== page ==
Bearings 48 are attached to and extend down from support frame 22 inside of silk screen frame 24, as shown in the embodiment of FIG. 3. Two pairs of such bearings 48 are provided at opposite ends of support frame 22. Each pair of bearings supports at its ends, and provides generally friction free movement of, a shaft or rod assembly 50 at either end of the frame. A plastic sheet or curtain 52 extends between and rolls at its opposite ends around shaft or rod assemblies 50. Sheet 52 has front and back sheet sections 54, 56 and squeegee and flood bar assembly in connected between them and when the assembly is moved from one support frame end to the other, plastic sheet 52 will either roll up or roll off of the respective shaft or rod assembly 50 as required. To keep sheet 52 in a constant taut condition, tension springs 58 are positioned inside of the rods 60 of rod assemblies 50, as best shown in FIG. 3. Tension spring 58 is attached to rod 60 at one end and at the other is attached to bearing 48 with a spring-to-bearing connector. It is further within the scope of the present invention for plastic sheet 52 to have ultra-violet filtering properties so it can be used with ultra-violet ink systems thereby keeping the ink from precuring in the screen.
The edges of plastic sheet 52 are fitted in and travel in side seals 62 attached to support frame 22. Referring to FIGS. 4 and 8, it is seen that side seals 62 are formed from an extruded plastic configured to have a thin space 64 passing through the center thereof. Plastic sheet 52 travels in thin space 64 and a seal is thereby formed therebetween. Front and back seals 66, as best shown in FIGS. 3 and 8, are formed from extruded plastic and positioned so as to apply pressure down against plastic sheet 52 creating a seal therebetween.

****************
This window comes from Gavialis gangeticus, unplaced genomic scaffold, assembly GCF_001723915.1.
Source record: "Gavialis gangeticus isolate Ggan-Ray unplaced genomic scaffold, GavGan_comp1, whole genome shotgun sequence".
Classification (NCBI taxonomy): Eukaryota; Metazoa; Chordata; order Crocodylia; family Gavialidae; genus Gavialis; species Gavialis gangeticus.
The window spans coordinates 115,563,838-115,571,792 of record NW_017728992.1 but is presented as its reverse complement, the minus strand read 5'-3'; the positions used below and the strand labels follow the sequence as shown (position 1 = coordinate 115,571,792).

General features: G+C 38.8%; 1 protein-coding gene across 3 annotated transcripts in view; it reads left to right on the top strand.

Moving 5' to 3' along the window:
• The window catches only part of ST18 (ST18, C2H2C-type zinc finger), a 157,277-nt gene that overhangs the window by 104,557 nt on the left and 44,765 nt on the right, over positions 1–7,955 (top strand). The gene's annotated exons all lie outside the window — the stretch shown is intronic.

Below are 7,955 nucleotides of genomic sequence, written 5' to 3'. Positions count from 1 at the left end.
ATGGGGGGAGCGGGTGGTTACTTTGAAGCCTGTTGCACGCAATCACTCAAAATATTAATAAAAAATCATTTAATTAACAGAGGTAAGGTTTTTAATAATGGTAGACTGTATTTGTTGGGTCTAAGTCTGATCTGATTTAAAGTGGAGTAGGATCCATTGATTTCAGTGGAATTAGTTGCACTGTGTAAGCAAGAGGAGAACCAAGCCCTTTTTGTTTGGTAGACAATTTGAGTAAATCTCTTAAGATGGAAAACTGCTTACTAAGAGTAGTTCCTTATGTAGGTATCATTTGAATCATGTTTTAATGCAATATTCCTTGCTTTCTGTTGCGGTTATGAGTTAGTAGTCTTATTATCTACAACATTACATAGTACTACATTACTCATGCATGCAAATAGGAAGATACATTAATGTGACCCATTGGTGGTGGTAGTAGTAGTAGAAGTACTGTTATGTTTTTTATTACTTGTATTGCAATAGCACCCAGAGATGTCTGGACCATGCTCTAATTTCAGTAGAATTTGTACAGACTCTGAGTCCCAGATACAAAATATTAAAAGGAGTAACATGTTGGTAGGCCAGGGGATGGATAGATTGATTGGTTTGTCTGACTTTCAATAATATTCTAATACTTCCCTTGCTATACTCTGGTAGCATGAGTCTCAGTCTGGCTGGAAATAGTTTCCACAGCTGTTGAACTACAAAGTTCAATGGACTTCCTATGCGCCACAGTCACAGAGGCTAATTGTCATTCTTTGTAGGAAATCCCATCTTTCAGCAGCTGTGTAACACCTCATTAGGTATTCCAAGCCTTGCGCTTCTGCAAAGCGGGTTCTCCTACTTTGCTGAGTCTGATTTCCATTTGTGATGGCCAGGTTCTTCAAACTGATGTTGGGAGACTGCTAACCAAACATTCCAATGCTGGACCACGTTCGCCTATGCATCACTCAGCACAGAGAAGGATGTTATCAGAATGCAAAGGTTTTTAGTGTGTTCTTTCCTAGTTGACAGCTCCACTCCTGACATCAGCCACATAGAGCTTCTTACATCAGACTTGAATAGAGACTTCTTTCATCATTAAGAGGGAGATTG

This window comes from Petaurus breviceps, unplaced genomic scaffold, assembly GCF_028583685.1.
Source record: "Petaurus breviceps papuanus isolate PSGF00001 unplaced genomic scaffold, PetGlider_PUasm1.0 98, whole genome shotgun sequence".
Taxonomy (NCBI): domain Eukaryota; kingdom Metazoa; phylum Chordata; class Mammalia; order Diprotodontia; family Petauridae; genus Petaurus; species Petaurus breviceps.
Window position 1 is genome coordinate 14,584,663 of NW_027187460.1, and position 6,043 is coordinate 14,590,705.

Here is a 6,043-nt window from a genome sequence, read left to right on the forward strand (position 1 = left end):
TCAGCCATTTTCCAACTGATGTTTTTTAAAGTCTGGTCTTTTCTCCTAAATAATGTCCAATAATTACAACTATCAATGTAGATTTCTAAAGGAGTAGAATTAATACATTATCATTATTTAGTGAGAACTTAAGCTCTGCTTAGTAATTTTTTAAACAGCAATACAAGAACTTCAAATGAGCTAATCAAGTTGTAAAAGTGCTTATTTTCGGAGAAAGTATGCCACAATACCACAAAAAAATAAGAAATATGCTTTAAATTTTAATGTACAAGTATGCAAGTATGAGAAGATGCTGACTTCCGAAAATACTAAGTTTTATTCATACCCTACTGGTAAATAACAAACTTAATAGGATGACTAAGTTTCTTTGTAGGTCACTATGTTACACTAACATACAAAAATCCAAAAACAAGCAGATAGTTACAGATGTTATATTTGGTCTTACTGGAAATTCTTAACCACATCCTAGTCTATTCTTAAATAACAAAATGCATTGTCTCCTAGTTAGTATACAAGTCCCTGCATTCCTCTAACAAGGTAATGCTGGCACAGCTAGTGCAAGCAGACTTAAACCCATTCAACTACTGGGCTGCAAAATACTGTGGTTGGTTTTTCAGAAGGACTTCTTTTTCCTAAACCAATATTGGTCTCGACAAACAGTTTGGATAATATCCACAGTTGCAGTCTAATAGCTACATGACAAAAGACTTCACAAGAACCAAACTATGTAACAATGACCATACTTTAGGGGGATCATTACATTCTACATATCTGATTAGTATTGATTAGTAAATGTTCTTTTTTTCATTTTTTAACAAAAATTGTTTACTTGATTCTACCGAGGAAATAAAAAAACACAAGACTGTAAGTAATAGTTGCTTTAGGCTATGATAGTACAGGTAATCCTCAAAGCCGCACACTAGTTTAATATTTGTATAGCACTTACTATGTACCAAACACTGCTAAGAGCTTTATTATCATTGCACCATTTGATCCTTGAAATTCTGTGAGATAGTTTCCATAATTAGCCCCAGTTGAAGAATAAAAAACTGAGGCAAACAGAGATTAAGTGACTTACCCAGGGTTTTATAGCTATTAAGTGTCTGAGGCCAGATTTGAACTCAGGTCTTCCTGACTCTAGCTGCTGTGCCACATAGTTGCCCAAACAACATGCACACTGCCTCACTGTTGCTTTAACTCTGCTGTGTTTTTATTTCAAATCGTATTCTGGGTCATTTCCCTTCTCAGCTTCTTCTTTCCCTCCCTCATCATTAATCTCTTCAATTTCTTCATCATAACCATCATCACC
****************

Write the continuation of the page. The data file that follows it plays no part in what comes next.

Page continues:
The squeegee and/or flood bar enclosure units, illustrated generally at 68 in FIGS. 5 and 6, have their individual parts made from extruded aluminum and plastic. When this unit is manufactured it is actually in three parts. One part 70 is attached to front plastic sheet 54; one part 71 is attached to back plastic sheet 56; and the third part 72 fits between the squeegee 32 and flood bar 34 enclosing the squeegee-flood bar are. The plastic sheets are pulled together and attached to each other via the squeegee enclosure unit shown generally at 74.
It is noted though that for on-hand or manual printing operations, flood bar 34 is not used. Rather, as best shown in FIG. 13, squeegee 32 is used to deposit the ink on the silk screen. In that instance, the unit consists of two parts, one connecting to the front and one connecting to the back of squeegee 32. An elongated handle 76 is secured to the squeegee enclosure unit using suitable end brackets and screws 77. As shown, handle 76 is configured to be easily grasped on its top edge 78 by the operator and manually moved from one end of support frame 22 to the other for printing after the squeegee has been positioned within the squeegee enclosure 74 and ink poured through inking caps 80.
Sealed chamber 36 is formed at least in part by plastic sheet 52, front and back seals 66, and side seals 62. Inert gas, such as CO2 or nitrogen, can be pumped into chamber 36 through a line 82, best shown in FIG. 2, displacing the oxygen in chamber 36 and the inert gases are maintained in the chamber at generally atmospheric pressure. Without oxygen the ink in chamber 36 will not prematurely dry. Further, suitable solvents can be sprayed into the chamber through lines entering at the connector shown at 84 in FIG. 2. The solvent is contained within chamber 36 and thus does not exhaust onto the atmosphere thereby endangering the health of the operator or others in the vicinity of apparatus 20. The inert gas also minimizes the danger of the contained solvents exploding. The ink is better kept at its proper consistency in this sealed inert gas chamber 36 and it is also possible in the chamber to print finer details and half tones than were previously possible with other solvent ink systems. Since the ink does not dry as rapidly, the down time needed to clean the dried ink is reduced and printing productivity is thereby increased. As shown in FIGS. 1 and 2, inking caps 80 extending through the surface of plastic sheet 52 provide access to the inside of chamber 36 for the deposit of the ink into the chamber.